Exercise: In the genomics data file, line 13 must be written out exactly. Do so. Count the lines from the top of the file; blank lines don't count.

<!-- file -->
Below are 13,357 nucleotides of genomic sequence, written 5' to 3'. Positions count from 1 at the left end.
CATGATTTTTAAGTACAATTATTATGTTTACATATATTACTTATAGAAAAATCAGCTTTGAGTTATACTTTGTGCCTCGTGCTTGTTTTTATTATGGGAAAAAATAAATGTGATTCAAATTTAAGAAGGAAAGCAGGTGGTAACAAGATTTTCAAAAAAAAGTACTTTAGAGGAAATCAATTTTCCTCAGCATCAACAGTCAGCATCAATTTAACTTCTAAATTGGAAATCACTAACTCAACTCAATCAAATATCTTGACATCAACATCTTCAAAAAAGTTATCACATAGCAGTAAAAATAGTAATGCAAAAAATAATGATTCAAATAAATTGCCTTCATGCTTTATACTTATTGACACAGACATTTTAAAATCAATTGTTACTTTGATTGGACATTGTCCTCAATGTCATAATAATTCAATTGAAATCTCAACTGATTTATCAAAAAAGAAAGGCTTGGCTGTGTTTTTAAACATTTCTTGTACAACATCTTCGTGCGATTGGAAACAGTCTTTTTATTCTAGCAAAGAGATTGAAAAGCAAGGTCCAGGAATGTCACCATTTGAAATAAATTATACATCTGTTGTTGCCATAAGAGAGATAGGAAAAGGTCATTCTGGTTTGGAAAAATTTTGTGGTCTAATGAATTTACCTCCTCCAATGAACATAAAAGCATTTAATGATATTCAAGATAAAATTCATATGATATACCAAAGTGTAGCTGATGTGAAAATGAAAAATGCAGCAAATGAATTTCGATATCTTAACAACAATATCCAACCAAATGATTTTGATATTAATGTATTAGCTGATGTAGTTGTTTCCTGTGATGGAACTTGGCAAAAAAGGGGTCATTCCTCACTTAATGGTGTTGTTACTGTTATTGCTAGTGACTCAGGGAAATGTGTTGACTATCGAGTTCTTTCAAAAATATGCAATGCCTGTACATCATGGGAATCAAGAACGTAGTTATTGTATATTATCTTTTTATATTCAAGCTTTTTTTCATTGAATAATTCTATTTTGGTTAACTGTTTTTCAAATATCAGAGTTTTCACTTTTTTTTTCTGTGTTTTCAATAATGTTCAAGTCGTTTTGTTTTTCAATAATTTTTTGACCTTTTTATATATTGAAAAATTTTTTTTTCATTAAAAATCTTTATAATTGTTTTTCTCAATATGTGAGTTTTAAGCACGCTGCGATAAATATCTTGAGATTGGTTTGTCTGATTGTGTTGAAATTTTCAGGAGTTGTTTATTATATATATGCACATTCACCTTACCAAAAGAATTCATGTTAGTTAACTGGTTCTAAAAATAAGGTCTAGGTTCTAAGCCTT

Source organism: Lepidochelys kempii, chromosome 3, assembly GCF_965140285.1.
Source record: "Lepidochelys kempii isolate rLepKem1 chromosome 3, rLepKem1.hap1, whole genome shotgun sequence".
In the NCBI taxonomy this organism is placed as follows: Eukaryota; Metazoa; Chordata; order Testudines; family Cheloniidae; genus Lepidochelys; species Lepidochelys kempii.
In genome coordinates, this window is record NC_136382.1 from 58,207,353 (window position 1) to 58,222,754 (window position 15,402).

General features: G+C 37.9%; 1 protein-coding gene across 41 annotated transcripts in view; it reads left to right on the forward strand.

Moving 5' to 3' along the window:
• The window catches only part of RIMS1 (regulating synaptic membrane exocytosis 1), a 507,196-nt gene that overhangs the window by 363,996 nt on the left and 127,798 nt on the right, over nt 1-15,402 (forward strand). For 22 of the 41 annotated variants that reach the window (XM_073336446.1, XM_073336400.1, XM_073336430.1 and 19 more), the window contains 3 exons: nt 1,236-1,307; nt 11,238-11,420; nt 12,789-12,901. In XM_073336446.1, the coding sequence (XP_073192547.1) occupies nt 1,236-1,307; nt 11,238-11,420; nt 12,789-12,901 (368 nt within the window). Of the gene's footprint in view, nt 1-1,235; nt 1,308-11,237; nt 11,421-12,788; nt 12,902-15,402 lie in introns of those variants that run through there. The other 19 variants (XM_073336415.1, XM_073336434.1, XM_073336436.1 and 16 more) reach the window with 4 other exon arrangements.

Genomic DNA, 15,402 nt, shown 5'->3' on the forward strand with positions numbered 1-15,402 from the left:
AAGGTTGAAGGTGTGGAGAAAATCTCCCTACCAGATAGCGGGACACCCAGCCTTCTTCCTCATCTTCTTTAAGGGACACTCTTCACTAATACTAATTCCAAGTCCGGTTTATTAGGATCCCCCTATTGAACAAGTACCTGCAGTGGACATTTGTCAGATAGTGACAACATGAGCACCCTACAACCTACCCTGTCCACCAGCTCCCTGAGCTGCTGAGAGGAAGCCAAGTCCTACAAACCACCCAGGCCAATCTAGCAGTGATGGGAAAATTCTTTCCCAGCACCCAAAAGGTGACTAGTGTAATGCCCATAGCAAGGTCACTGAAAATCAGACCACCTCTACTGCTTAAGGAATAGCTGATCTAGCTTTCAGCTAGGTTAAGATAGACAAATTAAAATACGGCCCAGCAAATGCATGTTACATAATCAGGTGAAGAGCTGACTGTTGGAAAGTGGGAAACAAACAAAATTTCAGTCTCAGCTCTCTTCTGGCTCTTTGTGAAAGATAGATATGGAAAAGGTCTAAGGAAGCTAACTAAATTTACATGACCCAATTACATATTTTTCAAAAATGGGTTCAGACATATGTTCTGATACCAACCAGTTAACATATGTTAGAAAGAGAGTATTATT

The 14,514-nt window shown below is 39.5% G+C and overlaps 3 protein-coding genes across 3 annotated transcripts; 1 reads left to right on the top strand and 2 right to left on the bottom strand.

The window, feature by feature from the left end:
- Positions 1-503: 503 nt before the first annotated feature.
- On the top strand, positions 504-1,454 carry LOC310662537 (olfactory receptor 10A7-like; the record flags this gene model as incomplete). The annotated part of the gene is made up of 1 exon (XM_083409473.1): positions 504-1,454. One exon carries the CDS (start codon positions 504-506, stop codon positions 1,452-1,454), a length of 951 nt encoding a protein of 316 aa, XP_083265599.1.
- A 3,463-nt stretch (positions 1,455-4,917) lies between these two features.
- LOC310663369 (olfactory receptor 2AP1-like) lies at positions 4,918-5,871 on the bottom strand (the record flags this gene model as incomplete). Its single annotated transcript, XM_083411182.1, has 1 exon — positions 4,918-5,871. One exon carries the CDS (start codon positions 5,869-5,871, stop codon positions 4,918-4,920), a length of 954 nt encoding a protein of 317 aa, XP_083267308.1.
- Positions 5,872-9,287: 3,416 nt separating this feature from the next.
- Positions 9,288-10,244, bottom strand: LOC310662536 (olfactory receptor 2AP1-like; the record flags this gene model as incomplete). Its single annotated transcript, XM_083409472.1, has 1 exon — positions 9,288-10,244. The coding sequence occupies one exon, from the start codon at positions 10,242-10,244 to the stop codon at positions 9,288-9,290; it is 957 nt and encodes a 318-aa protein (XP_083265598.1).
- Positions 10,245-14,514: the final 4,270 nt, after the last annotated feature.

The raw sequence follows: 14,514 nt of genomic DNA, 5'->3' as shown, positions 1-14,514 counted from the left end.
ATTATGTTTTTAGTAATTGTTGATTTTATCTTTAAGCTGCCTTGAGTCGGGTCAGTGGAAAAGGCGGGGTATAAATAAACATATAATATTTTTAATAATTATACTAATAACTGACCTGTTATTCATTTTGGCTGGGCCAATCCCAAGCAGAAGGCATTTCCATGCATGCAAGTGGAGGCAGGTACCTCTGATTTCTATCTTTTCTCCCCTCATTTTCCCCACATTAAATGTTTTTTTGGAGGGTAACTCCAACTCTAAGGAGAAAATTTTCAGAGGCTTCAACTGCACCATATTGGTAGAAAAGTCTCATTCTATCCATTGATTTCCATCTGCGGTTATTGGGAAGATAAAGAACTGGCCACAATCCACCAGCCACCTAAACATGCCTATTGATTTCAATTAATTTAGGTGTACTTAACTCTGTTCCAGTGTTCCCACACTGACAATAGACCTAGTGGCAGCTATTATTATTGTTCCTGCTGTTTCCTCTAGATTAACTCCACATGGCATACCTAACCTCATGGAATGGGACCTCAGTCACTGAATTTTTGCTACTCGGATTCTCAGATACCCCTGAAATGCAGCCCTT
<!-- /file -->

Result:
The window, feature by feature from the left end: